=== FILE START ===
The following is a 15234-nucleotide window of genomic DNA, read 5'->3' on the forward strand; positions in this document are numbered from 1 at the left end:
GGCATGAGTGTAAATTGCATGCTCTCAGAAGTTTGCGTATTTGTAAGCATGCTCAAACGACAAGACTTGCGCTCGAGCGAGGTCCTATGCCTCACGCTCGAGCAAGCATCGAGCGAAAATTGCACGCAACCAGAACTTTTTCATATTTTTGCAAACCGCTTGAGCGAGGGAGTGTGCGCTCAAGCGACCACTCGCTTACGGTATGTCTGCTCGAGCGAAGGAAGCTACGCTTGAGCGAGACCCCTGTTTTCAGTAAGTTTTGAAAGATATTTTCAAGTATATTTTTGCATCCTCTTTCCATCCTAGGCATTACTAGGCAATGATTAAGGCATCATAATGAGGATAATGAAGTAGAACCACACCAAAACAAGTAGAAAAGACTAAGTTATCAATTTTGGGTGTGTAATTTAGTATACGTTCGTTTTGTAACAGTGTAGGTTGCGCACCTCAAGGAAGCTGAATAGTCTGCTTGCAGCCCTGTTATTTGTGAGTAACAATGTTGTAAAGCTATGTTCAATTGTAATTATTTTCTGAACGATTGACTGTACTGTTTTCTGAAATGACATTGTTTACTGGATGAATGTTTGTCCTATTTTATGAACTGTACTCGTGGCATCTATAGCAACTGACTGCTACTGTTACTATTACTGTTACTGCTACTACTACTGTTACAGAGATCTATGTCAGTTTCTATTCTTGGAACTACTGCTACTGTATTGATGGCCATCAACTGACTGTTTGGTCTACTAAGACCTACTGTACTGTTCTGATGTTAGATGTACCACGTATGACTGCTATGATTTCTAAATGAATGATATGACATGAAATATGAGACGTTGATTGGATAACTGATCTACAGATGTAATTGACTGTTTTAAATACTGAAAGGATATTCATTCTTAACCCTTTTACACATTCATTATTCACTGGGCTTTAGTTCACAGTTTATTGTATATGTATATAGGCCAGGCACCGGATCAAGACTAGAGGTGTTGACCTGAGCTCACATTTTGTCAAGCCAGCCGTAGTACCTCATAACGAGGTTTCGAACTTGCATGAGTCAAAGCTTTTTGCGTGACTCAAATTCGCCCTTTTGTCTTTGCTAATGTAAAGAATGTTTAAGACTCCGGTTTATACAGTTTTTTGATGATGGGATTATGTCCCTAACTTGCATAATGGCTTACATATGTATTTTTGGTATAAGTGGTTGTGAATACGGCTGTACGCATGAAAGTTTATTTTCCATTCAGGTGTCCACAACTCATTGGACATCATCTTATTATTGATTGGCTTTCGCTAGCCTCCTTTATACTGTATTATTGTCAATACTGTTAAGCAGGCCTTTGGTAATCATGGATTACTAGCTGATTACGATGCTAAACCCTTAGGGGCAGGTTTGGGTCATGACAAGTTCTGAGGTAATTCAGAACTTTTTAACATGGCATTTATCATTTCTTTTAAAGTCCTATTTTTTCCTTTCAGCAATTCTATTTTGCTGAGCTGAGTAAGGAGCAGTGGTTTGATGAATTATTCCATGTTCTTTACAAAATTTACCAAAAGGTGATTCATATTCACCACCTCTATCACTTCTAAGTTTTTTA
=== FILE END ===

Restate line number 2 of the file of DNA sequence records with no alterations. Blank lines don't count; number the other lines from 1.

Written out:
GGCATGAGTGTAAATTGCATGCTCTCAGAAGTTTGCGTATTTGTAAGCATGCTCAAACGACAAGACTTGCGCTCGAGCGAGGTCCTATGCCTCACGCTCGAGCAAGCATCGAGCGAAAATTGCACGCAACCAGAACTTTTTCATATTTTTGCAAACCGCTTGAGCGAGGGAGTGTGCGCTCAAGCGACCACTCGCTTACGGTATGTCTGCTCGAGCGAAGGAAGCTACGCTTGAGCGAGACCCCTGTTTTCAGTAAGTTTTGAAAGATATTTTCAAGTATATTTTTGCATCCTCTTTCCATCCTAGGCATTACTAGGCAATGATTAAGGCATCATAATGAGGATAATGAAGTAGAACCACACCAAAACAAGTAGAAAAGACTAAGTTATCAATTTTGGGTGTGTAATTTAGTATACGTTCGTTTTGTAACAGTGTAGGTTGCGCACCTCAAGGAAGCTGAATAGTCTGCTTGCAGCCCTGTTATTTGTGAGTAACAATGTTGTAAAGCTATGTTCAATTGTAATTATTTTCTGAACGATTGACTGTACTGTTTTCTGAAATGACATTGTTTACTGGATGAATGTTTGTCCTATTTTATGAACTGTACTCGTGGCATCTATAGCAACTGACTGCTACTGTTACTATTACTGTTACTGCTACTACTACTGTTACAGAGATCTATGTCAGTTTCTATTCTTGGAACTACTGCTACTGTATTGATGGCCATCAACTGACTGTTTGGTCTACTAAGACCTACTGTACTGTTCTGATGTTAGATGTACCACGTATGACTGCTATGATTTCTAAATGAATGATATGACATGAAATATGAGACGTTGATTGGATAACTGATCTACAGATGTAATTGACTGTTTTAAATACTGAAAGGATATTCATTCTTAACCCTTTTACACATTCATTATTCACTGGGCTTTAGTTCACAGTTTATTGTATATGTATATAGGCCAGGCACCGGATCAAGACTAGAGGTGTTGACCTGAGCTCACATTTTGTCAAGCCAGCCGTAGTACCTCATAACGAGGTTTCGAACTTGCATGAGTCAAAGCTTTTTGCGTGACTCAAATTCGCCCTTTTGTCTTTGCTAATGTAAAGAATGTTTAAGACTCCGGTTTATACAGTTTTTTGATGATGGGATTATGTCCCTAACTTGCATAATGGCTTACATATGTATTTTTGGTATAAGTGGTTGTGAATACGGCTGTACGCATGAAAGTTTATTTTCCATTCAGGTGTCCACAACTCATTGGACATCATCTTATTATTGATTGGCTTTCGCTAGCCTCCTTTATACTGTATTATTGTCAATACTGTTAAGCAGGCCTTTGGTAATCATGGATTACTAGCTGATTACGATGCTAAACCCTTAGGGGCAGGTTTGGGTCATGACAAGTTCTGAGGTAATTCAGAACTTTTTAACATGGCATTTATCATTTCTTTTAAAGTCCTATTTTTTCCTTTCAGCAATTCTATTTTGCTGAGCTGAGTAAGGAGCAGTGGTTTGATGAATTATTCCATGTTCTTTACAAAATTTACCAAAAGGTGATTCATATTCACCACCTCTATCACTTCTAAGTTTTTTA